Voice, IP, and ATM MPLS Features
- VISM Overview
- MPLS Overview
- RPM Overview
- VISM Voice Features
- Voice Connections
- Voice Over AAL2 Network
- VoIP Network
- Voice Over ATM Services on the VISM
- Digital Signal Processors
- VISM Clocking
- Commands for Adding, Configuring, and Displaying Voice Connections
- Commands for Verifying Voice Connections
- Introduction to Multiprotocol Label Switching
- The Problem of Persistent Loops Due to Protocol Conflicts
- Cisco WAN Switches with MPLS Support
- Setting Up MPLS on the MGX Switch
- MPLS and Virtual Private Networks Using the Route Processor Module
- RPM Memory Locations
- RPM Port Numbering
- Cisco IOS Command-Line Interface
- Commands for Configuring the RPM
- Commands for Setting Up the RPM ATM Switch Interface
- How to Set Up the RPM
- Configuring Subinterfaces
- PVCs on the RPM
- Commands for Configuring Subinterfaces
- Commands for Creating and Displaying PVCs on the RPM
- Creating Connections on the RPM
This chapter presents the Cisco Voice Interworking Service Module (VISM) set of features and the solutions provided by this voice card, including Voice Over AAL2, Voice over ATM, and Voice over IP (VoIP) networks. This chapter shows you how to add, configure, display, and verify voice connections. It describes VISM clocking, including clocking options and configuration procedures.
Multiprotocol Label Switching (MPLS) is introduced, with the steps required to set up MPLS on the RPM. The MPLS section does not provide detailed configuration information; it is intended only as a guide for planning for MPLS in your network.
The RPM, including memory locations and port numbering, is also described, and the Cisco IOS command-line interface is introduced. Commands for configuring the RPM and for setting up the RPM ATM switch interface are explained. This chapter also discusses permanent virtual circuits (PVCs) on the RPM, including commands for creating and displaying these PVCs.
The first key topic discussed in this chapter is the Cisco Voice Interworking Service Module (VISM). The VISM consists of a front and back card set designed to operate on the Cisco MGX 8250/8850-PXM1 switches for Releases 1.5 and 2.0. For VISM services on MGX 8230 switches, you must use VISM Release 2.0 or 2.1. The VISM provides interfaces to an ATM packet network and to TDM (time-division multiplexing) T1/E1 lines.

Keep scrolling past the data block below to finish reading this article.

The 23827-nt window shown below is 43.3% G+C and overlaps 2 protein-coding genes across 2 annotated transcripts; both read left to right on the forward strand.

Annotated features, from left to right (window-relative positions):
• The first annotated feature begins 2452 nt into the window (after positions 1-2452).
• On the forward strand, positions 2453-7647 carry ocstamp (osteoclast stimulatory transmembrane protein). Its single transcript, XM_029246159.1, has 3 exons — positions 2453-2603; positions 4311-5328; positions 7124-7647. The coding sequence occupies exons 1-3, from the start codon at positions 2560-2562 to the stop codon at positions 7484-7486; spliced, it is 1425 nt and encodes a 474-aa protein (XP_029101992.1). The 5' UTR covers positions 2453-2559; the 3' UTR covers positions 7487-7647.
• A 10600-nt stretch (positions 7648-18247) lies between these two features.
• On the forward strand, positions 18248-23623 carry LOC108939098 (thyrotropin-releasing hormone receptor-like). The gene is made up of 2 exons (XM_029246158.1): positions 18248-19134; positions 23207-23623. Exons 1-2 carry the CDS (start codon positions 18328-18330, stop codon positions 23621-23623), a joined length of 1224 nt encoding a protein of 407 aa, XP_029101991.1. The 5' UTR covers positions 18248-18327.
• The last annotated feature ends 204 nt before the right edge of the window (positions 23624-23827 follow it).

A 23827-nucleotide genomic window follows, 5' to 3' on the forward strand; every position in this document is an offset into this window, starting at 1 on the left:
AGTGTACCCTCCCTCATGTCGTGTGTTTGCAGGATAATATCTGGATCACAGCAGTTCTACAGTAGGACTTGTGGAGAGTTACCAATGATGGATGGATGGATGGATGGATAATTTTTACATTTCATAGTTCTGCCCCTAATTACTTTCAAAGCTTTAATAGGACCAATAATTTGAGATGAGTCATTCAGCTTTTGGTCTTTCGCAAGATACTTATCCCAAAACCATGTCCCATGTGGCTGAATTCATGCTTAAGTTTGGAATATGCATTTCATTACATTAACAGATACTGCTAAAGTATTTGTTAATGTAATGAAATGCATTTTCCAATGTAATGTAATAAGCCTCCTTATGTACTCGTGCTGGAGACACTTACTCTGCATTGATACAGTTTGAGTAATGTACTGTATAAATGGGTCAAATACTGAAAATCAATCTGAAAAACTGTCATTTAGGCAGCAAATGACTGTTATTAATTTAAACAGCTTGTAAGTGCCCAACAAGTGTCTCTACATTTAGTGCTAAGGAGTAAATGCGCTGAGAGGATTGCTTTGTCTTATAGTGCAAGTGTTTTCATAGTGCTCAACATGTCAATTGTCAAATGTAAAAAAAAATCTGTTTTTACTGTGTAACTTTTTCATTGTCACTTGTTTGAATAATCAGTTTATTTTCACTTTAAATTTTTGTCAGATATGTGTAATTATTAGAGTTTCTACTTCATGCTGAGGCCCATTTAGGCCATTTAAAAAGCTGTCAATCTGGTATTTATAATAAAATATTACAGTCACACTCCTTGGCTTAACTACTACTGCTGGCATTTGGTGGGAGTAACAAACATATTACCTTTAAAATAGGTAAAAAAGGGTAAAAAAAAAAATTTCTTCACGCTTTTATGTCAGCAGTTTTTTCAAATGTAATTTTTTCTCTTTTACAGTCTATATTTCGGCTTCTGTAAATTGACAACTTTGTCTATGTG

VISM Release 2.1 is a single-height Cisco MGX front card. As many as 24 cards can be installed in a Cisco MGX 8250 or Cisco MGX 8850 shelf, and as many as 8 cards can be installed in a Cisco MGX 8230 shelf. Each VISM supports either eight T1 lines or eight E1 lines. There are two hardware versions of the cardone for T1 lines and one for E1 lines. T1 and E1 lines cannot be mixed on a VISM card. (VISM is not supported on the Cisco MGX 8260 platform.)
A Cisco MGX 8850 Wide Area Edge Switch, when equipped with one or more VISM card sets, can transport digitized voice signals across a packet network. Thus, the VISM/MGX 8850 combination provides an interface or gateway between conventional voice TDM networks and networks based on packet-switching technology.
VISM employs the concept of operating modes, which permit it to be used in a variety of applications. Releases 1.5 and 2.0 have two operating modesVoIP and AAL2 trunking. These modes support three major applications:
SwitchingUsing VoIP mode, this application provides the emulation of many of the functions of a tandem (Class 4) switch. In this application, VISM functions as voice gateway (also called a media gateway) to an IP network and performs call control in conjunction with a call agent. The call agent (also called a media gateway controller) initiates and controls the call control functions. VISM transmits the voice payload through a bearer circuit using VoIP and ATM AAL5 network protocols.
Multiservice Access with Call ControlThis application also uses VoIP mode. In this application, the VISM/MGX 8850 combination is used to concentrate voice and user data services onto a single broadband circuit for transmission over the packet network, again using VoIP and ATM AAL5 techniques. As with the switching application, VISM can function with a call agent to perform call control. In this application, VISM can function as a front-end to a voice gateway.
AAL2 trunkingThis application uses AAL2 trunking mode. In this application, a VISM/MGX 8850 combination is used to concentrate voice (and fax/modem) user services over a preprovisioned AAL2 trunk. VISM merely passes (tunnels) bearer and signaling data across a packet network. It plays no part in call setup and teardown.
VISM architecture provides the following benefits:
Technology flexibility that allows the incorporation of new or improved technology as it becomes available
Application flexibility such that it can be used in a range of situations, providing interoperability with a wide variety of equipment types
Modularity that allows equipment to be purchased and installed as it is needed in a step-by-step manner
Equipped with eight T1 or E1 ports, an array of Digital Signal Processors (DSPs), an HDLC (High-Level Data Link Control) framer, and a broadband interface to the packet network, VISM is ideally suited to processing high-density digital voice circuits providing compression, echo cancellation, dejittering, and packetization on-the-fly.